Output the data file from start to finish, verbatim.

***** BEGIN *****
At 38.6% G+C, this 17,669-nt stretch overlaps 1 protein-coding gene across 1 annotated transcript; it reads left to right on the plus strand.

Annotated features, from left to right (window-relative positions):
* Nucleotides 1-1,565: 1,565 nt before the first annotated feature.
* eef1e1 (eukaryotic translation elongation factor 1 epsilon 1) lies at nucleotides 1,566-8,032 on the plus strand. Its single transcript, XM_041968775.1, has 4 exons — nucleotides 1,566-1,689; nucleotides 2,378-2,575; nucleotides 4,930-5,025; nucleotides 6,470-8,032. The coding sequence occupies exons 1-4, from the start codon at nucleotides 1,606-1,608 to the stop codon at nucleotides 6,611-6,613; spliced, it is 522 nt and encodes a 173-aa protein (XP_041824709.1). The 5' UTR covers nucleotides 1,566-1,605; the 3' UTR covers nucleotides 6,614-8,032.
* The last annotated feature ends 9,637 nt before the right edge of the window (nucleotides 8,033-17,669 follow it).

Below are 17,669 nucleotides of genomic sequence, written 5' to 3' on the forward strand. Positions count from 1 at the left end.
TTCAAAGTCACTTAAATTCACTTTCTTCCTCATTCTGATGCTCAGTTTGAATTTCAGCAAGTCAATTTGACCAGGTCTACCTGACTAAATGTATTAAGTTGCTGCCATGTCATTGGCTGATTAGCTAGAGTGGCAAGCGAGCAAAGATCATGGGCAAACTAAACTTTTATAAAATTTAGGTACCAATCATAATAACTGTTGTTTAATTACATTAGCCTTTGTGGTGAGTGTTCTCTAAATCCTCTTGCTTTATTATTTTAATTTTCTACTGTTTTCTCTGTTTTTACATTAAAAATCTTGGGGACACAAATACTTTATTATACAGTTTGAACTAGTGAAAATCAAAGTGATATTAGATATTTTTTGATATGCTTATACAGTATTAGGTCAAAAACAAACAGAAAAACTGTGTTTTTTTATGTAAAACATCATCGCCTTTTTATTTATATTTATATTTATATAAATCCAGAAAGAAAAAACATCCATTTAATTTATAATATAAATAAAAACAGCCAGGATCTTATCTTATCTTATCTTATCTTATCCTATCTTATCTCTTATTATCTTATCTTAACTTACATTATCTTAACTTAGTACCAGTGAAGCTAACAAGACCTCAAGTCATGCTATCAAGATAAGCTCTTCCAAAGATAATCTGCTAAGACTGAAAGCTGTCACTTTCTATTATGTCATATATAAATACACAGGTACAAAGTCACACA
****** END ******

At 38.6% G+C, this 17,669-nt stretch overlaps 1 protein-coding gene across 1 annotated transcript; it reads left to right on the plus strand.

Annotated features, from left to right (window-relative positions):
* Nucleotides 1-1,565: 1,565 nt before the first annotated feature.
* eef1e1 (eukaryotic translation elongation factor 1 epsilon 1) lies at nucleotides 1,566-8,032 on the plus strand. Its single transcript, XM_041968775.1, has 4 exons — nucleotides 1,566-1,689; nucleotides 2,378-2,575; nucleotides 4,930-5,025; nucleotides 6,470-8,032. The coding sequence occupies exons 1-4, from the start codon at nucleotides 1,606-1,608 to the stop codon at nucleotides 6,611-6,613; spliced, it is 522 nt and encodes a 173-aa protein (XP_041824709.1). The 5' UTR covers nucleotides 1,566-1,605; the 3' UTR covers nucleotides 6,614-8,032.
* The last annotated feature ends 9,637 nt before the right edge of the window (nucleotides 8,033-17,669 follow it).

Below are 17,669 nucleotides of genomic sequence, written 5' to 3' on the forward strand. Positions count from 1 at the left end.
TTCAAAGTCACTTAAATTCACTTTCTTCCTCATTCTGATGCTCAGTTTGAATTTCAGCAAGTCAATTTGACCAGGTCTACCTGACTAAATGTATTAAGTTGCTGCCATGTCATTGGCTGATTAGCTAGAGTGGCAAGCGAGCAAAGATCATGGGCAAACTAAACTTTTATAAAATTTAGGTACCAATCATAATAACTGTTGTTTAATTACATTAGCCTTTGTGGTGAGTGTTCTCTAAATCCTCTTGCTTTATTATTTTAATTTTCTACTGTTTTCTCTGTTTTTACATTAAAAATCTTGGGGACACAAATACTTTATTATACAGTTTGAACTAGTGAAAATCAAAGTGATATTAGATATTTTTTGATATGCTTATACAGTATTAGGTCAAAAACAAACAGAAAAACTGTGTTTTTTTATGTAAAACATCATCGCCTTTTTATTTATATTTATATTTATATAAATCCAGAAAGAAAAAACATCCATTTAATTTATAATATAAATAAAAACAGCCAGGATCTTATCTTATCTTATCTTATCTTATCCTATCTTATCTCTTATTATCTTATCTTAACTTACATTATCTTAACTTAGTACCAGTGAAGCTAACAAGACCTCAAGTCATGCTATCAAGATAAGCTCTTCCAAAGATAATCTGCTAAGACTGAAAGCTGTCACTTTCTATTATGTCATATATAAATACACAGGTACAAAGTCACACA